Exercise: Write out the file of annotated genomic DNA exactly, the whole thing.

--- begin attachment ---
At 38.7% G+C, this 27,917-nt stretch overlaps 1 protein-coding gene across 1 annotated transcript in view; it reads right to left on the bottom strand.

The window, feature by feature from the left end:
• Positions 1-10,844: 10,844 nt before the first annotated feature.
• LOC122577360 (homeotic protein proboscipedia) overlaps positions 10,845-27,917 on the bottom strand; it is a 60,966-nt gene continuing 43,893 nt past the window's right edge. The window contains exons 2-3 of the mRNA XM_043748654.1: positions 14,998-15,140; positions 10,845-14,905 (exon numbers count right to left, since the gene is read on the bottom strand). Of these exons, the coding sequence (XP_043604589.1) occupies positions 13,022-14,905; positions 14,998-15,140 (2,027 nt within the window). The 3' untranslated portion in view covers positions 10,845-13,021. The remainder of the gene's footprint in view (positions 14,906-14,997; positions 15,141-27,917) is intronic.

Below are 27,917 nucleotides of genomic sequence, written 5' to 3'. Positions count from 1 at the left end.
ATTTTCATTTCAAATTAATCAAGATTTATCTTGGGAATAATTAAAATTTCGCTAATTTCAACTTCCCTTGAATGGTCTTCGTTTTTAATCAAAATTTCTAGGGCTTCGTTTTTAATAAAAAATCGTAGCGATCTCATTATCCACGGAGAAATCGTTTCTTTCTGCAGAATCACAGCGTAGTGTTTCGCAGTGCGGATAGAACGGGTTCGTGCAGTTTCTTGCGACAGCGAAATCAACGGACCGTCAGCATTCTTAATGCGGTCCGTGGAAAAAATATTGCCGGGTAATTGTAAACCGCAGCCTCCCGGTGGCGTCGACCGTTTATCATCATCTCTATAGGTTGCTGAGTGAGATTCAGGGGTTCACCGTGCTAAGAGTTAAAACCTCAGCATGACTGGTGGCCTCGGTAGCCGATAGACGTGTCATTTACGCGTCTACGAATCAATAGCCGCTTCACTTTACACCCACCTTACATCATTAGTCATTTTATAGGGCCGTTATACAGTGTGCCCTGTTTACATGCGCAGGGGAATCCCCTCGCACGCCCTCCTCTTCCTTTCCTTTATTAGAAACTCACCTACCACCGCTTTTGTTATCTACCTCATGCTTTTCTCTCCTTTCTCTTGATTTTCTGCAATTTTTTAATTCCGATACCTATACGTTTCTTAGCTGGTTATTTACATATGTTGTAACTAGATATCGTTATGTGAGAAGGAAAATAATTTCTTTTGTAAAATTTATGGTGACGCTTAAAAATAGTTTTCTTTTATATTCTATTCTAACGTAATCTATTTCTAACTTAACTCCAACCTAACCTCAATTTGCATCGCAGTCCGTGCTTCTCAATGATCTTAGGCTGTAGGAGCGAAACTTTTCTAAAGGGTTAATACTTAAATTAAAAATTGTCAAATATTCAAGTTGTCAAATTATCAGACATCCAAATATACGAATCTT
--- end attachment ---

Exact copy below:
At 38.7% G+C, this 27,917-nt stretch overlaps 1 protein-coding gene across 1 annotated transcript in view; it reads right to left on the bottom strand.

The window, feature by feature from the left end:
• Positions 1-10,844: 10,844 nt before the first annotated feature.
• LOC122577360 (homeotic protein proboscipedia) overlaps positions 10,845-27,917 on the bottom strand; it is a 60,966-nt gene continuing 43,893 nt past the window's right edge. The window contains exons 2-3 of the mRNA XM_043748654.1: positions 14,998-15,140; positions 10,845-14,905 (exon numbers count right to left, since the gene is read on the bottom strand). Of these exons, the coding sequence (XP_043604589.1) occupies positions 13,022-14,905; positions 14,998-15,140 (2,027 nt within the window). The 3' untranslated portion in view covers positions 10,845-13,021. The remainder of the gene's footprint in view (positions 14,906-14,997; positions 15,141-27,917) is intronic.

Below are 27,917 nucleotides of genomic sequence, written 5' to 3'. Positions count from 1 at the left end.
ATTTTCATTTCAAATTAATCAAGATTTATCTTGGGAATAATTAAAATTTCGCTAATTTCAACTTCCCTTGAATGGTCTTCGTTTTTAATCAAAATTTCTAGGGCTTCGTTTTTAATAAAAAATCGTAGCGATCTCATTATCCACGGAGAAATCGTTTCTTTCTGCAGAATCACAGCGTAGTGTTTCGCAGTGCGGATAGAACGGGTTCGTGCAGTTTCTTGCGACAGCGAAATCAACGGACCGTCAGCATTCTTAATGCGGTCCGTGGAAAAAATATTGCCGGGTAATTGTAAACCGCAGCCTCCCGGTGGCGTCGACCGTTTATCATCATCTCTATAGGTTGCTGAGTGAGATTCAGGGGTTCACCGTGCTAAGAGTTAAAACCTCAGCATGACTGGTGGCCTCGGTAGCCGATAGACGTGTCATTTACGCGTCTACGAATCAATAGCCGCTTCACTTTACACCCACCTTACATCATTAGTCATTTTATAGGGCCGTTATACAGTGTGCCCTGTTTACATGCGCAGGGGAATCCCCTCGCACGCCCTCCTCTTCCTTTCCTTTATTAGAAACTCACCTACCACCGCTTTTGTTATCTACCTCATGCTTTTCTCTCCTTTCTCTTGATTTTCTGCAATTTTTTAATTCCGATACCTATACGTTTCTTAGCTGGTTATTTACATATGTTGTAACTAGATATCGTTATGTGAGAAGGAAAATAATTTCTTTTGTAAAATTTATGGTGACGCTTAAAAATAGTTTTCTTTTATATTCTATTCTAACGTAATCTATTTCTAACTTAACTCCAACCTAACCTCAATTTGCATCGCAGTCCGTGCTTCTCAATGATCTTAGGCTGTAGGAGCGAAACTTTTCTAAAGGGTTAATACTTAAATTAAAAATTGTCAAATATTCAAGTTGTCAAATTATCAGACATCCAAATATACGAATCTT